Serious family illness can teach valuable lessons

I went out on a date with my new wife, Candace, last week. A date may strike you as small beans, but for us, it was a very big deal because since October 2 she has been recovering from difficult brain surgery to clamp off an aneurysm. The surgery was three weeks after our delightful wedding. Recovery has been difficult and painful, complete with double vision.

Everywhere I look these days I seem to find medical crises that create incredible tension and challenge for my friends and their families. Few of us get a pass on major medical issues and my experience with Candace crystallized some important truths that may be helpful for others.

One of the most important ones is that friends standing with you is invigorating and comforting beyond understanding. Four dear friends sat with me during the surgery and one, Gregory,  surprised me by flying to Phoenix from Sacramento just to sit with me. Candace was exuberant to know I had that kind of backing but her friends have flocked to her side too. Flowers and cards have bolstered her day after day. One of her closest friends, Cathy, sent almost daily cards, and some days two cards. We’ve gently joked about her apparent obsession, but at the worst moments of healing, the love vibes behind Cathy’s cards are palpable and sustaining. That kind of support prevents you from crawling into yourself and from dwelling in self-pity.

A second lesson is that it is important to live in the present and not in the past. I was sorely tempted to conflate Candace’s health crises with the fatal health journey of my late wife Jean. I tried to fight against the temptation to relive that experience as I worried about, prayed for and cheered for my dear Candace. It was probably natural to compare and contrast the two experiences but it’s a fool’s game. You cannot possibly equate two different health cases and it only leads to futile worry and stress. Deal with what you have in hand and don’t make it worse.

Another important lesson learned is patience. As far as medicine has come, recovery from serious surgery is just damned hard. Between overcoming the effects of surgery, recovering energy, dealing with serious pain and anxiety over being “normal” again, the convalescence takes a great toll on the patient and yes, the caregiver too. It is easy to say “relax and be patient,” it is much harder to do so. Celebrate small forward steps and keep the big picture of healing in mind.

Perhaps the key lesson during recovery is gratitude. In our case, a doctor discovered the aneurysm when he was looking for the cause of an ear problem. It was fortuitous beyond belief. Then we found out that the aneurysm was very close to bursting when it was clamped. Call it blind luck if you wish, but Candace and I believe there was a Divine hand looking out for her, and for me. Whenever Candace struggles, and my heart bleeds for her, we grab each others hand and remind each other how lucky and blessed we are.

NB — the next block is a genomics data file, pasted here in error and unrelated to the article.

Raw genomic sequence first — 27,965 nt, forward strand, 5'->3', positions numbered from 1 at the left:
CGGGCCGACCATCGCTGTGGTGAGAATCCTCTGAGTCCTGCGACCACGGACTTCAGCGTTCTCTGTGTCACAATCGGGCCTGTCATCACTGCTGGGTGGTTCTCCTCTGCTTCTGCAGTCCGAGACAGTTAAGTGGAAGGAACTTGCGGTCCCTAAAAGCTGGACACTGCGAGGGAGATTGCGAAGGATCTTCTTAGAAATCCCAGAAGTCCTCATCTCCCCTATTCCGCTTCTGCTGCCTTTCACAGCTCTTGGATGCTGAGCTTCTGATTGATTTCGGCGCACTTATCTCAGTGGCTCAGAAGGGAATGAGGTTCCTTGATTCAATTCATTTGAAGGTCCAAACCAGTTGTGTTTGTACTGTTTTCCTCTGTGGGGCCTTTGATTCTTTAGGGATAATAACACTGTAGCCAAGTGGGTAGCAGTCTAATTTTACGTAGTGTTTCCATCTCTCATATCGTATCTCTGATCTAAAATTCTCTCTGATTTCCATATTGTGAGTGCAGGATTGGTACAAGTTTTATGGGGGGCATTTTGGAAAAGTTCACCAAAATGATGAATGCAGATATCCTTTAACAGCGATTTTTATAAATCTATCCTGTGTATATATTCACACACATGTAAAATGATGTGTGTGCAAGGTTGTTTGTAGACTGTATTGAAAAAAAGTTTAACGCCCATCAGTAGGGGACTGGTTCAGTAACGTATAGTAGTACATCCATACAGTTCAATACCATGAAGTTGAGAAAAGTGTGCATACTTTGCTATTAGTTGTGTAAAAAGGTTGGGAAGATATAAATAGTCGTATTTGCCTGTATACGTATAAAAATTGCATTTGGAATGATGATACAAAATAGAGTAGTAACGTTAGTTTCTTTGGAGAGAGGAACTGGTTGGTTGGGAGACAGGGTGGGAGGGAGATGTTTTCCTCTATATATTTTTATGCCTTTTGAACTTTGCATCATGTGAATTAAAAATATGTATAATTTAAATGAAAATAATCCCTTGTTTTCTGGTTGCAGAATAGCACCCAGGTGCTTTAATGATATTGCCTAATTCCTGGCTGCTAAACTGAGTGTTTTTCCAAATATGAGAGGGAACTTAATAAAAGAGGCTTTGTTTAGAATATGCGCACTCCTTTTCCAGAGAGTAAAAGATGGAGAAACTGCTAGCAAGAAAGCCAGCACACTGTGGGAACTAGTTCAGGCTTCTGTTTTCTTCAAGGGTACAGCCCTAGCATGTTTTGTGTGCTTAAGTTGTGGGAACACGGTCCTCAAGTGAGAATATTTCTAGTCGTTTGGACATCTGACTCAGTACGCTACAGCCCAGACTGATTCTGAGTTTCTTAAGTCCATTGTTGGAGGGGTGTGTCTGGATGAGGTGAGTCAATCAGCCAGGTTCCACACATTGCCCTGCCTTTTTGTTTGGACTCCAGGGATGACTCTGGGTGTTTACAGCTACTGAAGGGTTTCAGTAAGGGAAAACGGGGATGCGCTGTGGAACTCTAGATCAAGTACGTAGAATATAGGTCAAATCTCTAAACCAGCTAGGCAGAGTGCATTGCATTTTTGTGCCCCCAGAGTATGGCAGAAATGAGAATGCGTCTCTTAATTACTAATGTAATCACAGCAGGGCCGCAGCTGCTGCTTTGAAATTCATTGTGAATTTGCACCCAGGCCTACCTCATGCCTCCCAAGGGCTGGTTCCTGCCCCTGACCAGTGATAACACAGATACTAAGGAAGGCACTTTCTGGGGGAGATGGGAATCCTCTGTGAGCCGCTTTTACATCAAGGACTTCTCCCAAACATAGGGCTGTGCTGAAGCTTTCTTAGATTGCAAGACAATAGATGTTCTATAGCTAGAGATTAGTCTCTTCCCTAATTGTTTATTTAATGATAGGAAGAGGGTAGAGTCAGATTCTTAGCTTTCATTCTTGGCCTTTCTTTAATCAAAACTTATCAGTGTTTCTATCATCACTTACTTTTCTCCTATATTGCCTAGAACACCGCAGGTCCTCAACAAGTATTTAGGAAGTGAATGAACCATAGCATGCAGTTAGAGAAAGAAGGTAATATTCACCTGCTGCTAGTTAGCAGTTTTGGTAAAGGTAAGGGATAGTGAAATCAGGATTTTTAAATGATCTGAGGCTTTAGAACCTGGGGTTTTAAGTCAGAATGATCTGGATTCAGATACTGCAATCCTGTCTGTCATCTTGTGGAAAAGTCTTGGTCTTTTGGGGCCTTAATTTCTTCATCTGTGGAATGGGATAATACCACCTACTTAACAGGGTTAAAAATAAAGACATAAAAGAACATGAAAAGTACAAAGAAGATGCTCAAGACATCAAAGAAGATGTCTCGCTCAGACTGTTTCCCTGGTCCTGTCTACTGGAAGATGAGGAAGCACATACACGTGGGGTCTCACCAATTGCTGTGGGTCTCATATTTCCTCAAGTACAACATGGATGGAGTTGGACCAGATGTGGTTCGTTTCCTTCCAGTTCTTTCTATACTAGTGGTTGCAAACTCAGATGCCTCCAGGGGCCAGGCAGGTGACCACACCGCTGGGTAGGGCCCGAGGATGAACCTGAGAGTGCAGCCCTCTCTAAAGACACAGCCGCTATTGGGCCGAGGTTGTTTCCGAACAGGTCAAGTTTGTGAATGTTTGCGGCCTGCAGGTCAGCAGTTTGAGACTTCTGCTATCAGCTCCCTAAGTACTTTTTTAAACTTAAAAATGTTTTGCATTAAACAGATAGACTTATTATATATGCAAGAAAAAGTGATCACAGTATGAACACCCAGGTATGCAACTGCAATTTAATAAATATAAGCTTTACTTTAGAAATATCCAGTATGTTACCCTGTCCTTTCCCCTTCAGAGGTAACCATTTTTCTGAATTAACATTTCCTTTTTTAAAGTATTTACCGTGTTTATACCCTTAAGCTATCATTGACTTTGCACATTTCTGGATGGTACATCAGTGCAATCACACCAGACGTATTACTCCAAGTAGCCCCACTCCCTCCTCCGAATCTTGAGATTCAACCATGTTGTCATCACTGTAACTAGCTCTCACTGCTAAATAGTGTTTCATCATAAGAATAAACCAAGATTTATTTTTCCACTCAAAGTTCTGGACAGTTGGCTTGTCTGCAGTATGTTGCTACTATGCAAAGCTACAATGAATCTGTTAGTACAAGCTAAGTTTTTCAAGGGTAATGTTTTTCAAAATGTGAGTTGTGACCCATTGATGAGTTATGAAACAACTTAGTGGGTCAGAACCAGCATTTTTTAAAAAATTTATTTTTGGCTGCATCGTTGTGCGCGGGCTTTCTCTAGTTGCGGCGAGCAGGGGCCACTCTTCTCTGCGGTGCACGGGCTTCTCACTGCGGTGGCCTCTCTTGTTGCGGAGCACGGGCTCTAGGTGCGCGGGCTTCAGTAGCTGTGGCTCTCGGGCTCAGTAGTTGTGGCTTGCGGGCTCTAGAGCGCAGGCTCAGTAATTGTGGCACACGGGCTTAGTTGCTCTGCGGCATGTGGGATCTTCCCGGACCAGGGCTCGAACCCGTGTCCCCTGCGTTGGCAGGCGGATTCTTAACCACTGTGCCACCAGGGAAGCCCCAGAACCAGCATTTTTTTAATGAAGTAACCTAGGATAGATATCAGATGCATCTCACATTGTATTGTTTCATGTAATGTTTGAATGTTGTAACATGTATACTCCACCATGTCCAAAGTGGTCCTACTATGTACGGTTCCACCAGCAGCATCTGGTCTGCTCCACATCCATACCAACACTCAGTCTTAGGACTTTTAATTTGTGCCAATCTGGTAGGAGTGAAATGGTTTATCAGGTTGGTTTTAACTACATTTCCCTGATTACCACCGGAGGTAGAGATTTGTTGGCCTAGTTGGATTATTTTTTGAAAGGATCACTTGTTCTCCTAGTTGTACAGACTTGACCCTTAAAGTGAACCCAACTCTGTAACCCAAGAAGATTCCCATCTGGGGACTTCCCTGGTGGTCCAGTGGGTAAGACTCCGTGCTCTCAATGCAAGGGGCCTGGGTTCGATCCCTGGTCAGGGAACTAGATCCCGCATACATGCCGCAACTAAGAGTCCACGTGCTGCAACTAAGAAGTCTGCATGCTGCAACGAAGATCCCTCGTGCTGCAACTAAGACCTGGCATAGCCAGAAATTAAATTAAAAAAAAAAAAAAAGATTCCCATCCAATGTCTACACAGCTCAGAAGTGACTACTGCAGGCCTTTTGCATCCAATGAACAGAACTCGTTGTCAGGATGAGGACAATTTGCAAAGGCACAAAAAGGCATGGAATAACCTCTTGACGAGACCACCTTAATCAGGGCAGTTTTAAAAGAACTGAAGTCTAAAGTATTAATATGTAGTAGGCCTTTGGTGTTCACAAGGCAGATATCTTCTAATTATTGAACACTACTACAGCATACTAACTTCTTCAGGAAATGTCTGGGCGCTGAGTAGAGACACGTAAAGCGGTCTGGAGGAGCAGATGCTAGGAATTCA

We know Candace and our marriage has caught a big break and we’re thrilled about it. The final lesson to learn is how we can take advantage of our fresh new opportunities by  converting our gratitude into action.

Tim J McGuire is the author of “Some People Even Take Them Home” A Disabled Dad, A Down Syndrome Son and Our Journey To Acceptance

Friends are a life changer and I am grateful I now get that

A sensational story on ESPN’s web site this week  put a bounce in my step because it reinforced the glories of friendship in our lives. Duane Kuiper and Mike Krukow are long-time baseball buddies and now they are broadcast partners for the Giants. Their friendship bond is undeniable as you read their story.

Things have been complicated in recent years because Krukow developed a muscle disorder called body inclusion myositis. Krukow’s life has been complicated but not the friendship with Kuiper.

I think if you read that story  you will be moved, not only by the Krukow-Kuiper friendship, but by every friendship that marks your own life. I was.

Of course, I have many regrets about my wife Jean’s death, but a huge one is that she missed the outpouring of friendship by her friends, our friends, my friends and our children’s friends. Tragedy and sorrow often bring out the best in the people close to you just like Krukow’s illness has prompted Kuiper to be an even better friend than before.

The words, actions and support of my friends has, without question, been the secret to my hope and faith that better days lie ahead.

I hope I have always appreciated my friends but the last three months have made me conscious of their goodness and value on an almost daily basis. As I go through the process of overcoming grief I try to remain focused on nurturing and tending those friendships. The question I ask myself every day is “Am I being attentive to those friends needs and am I doing for them what they did for me.” That’s not because friendship should be a quid pro quo but because the way to keep those friends is to constantly show them they are valued.

The most tragic event of my life has made me more appreciative and more comfortable that friendship is the lifeline we all need to survive the sorrows we find on this spaceship we call Earth. Grab on to yours and hold them tight.